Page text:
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Black Man's Think Tank encourages discussions on race

Friday, April 3, 2009 | 12:01 a.m. CDT

COLUMBIA — MU's Alpha Phi Alpha fraternity hosts a monthly forum called the Black Man’s Think Tank, which allows people to voice questions and concerns or discuss issues affecting the black community locally and nationally.

The next scheduled forum is Monday, during the fraternity’s “Alpha Week,” and will address black expression in the arts.

If you go

What: Black Man's Think Tank forum

Topic: "Blacks in the Arts — A Dialogue on the Importance of Black Expression"

When: 6 p.m. Monday

Where: MU's Gaines/Oldham Black Culture Center, 813 Virginia Ave.



“Originally, the Think Tank was … part of our fraternity as a social gathering for black men to come together and discuss issues on the campus and in the community,” said Montel Evans, facilitator and fraternity member.

But Evans said that in the past few years, the fraternity has opened the forum to the community and now discusses issues including health and economics.

Some discussion topics come from literature, such as W.E.B. DuBois’ article about the Talented Tenth, a term explaining DuBois’ plan for fighting racial inequality. He described the Talented Tenth to mean educating and preparing the top 10 percent of the black population to help the remaining 90 percent attain those same heights.

Evans said one previous Think Tank even subjected participants to the brown paper bag test, a method used historically by upper-class black people to see if one’s skin color was light enough to warrant inclusion into selective churches, clubs or social groups. If one’s skin was darker than the bag, that person was denied entry.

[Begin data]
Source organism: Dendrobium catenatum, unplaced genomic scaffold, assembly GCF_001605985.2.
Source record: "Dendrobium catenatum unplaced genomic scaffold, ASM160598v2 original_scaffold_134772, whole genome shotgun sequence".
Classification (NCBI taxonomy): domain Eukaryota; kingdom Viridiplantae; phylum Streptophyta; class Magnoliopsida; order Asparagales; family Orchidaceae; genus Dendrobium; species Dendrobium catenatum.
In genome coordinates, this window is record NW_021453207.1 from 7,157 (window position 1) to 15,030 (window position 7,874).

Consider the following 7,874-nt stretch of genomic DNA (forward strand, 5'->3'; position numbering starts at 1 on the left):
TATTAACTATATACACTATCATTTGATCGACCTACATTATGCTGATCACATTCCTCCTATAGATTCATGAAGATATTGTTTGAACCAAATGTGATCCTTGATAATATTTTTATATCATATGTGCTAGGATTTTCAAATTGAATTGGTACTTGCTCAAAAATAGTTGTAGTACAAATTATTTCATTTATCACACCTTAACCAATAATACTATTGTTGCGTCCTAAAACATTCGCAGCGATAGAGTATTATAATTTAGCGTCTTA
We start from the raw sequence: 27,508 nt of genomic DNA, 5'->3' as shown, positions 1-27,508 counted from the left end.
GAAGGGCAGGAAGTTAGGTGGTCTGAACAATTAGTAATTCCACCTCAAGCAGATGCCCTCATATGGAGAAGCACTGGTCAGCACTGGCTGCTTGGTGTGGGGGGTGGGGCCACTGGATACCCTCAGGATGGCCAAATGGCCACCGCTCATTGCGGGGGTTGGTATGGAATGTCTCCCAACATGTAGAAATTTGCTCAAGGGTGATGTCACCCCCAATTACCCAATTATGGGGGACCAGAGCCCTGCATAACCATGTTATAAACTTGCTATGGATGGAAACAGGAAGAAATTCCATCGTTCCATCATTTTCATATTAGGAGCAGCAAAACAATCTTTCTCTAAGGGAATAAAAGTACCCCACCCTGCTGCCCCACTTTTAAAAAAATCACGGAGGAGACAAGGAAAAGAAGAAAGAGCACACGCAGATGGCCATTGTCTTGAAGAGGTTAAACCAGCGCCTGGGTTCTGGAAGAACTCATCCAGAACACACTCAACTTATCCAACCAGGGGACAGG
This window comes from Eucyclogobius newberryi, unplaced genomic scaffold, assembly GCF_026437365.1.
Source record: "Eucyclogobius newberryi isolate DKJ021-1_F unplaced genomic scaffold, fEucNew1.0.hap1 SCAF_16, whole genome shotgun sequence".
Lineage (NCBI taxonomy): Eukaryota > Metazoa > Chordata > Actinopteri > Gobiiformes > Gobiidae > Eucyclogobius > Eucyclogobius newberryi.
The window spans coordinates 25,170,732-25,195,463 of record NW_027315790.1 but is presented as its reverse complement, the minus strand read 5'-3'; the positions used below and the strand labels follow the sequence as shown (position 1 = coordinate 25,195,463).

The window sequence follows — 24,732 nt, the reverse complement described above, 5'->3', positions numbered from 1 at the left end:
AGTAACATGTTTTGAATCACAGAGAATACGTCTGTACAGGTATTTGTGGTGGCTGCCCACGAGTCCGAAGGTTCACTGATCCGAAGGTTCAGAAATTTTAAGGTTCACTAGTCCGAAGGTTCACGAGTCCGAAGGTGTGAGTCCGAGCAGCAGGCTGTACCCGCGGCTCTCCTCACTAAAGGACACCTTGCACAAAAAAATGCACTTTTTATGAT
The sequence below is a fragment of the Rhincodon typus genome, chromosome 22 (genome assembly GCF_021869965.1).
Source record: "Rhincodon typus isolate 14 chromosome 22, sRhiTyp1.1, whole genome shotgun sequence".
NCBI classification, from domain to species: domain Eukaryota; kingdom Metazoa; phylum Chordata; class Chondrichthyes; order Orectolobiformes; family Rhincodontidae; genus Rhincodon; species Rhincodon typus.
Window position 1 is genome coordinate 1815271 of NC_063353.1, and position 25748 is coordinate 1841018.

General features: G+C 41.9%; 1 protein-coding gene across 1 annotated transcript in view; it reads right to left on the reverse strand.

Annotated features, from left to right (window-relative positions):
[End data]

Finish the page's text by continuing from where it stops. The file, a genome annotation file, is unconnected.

“We gave light-skinned people preferential treatment and then had a discussion,” Evans said.

The last forum, in February, focused on the relevance of Black History Month. Co-facilitator Rickey Leathers said few students at MU recognize Black History Month.

Topics of discussion included whether black history should be restricted to one month or implemented in school curricula year-round. Leathers said that participants had a lot to say about black history and its place in America.

"We talked about African-American history actually being American history," Evans said. "Some said that if we continue to single out our history as different, it’ll never be seen as American history. Some felt like we shouldn’t have it and just celebrate black history all year round, just like we acknowledge other histories and contributions."

The forums are modeled after town hall meetings. Both Evans and Leathers research topics and think of ways to engage people in the discussion.

“Sometimes we play the devil’s advocate,” Leathers said. “We’ll play both sides of the fence to get that conversation sparking. Once we get everyone on one side of the fence, we try to find a solution.”

MU senior Melanie Cannon, who has attended nearly all of the think tanks, said the topics and the sense of community are what keep her coming back.

“Everyone is free to speak their minds,” Cannon said. “I’m a transfer student, and I didn’t know lots of people. (The Think Tank) exposed me to people more like me. It lets you learn from other people’s experience … relating you to other people.”


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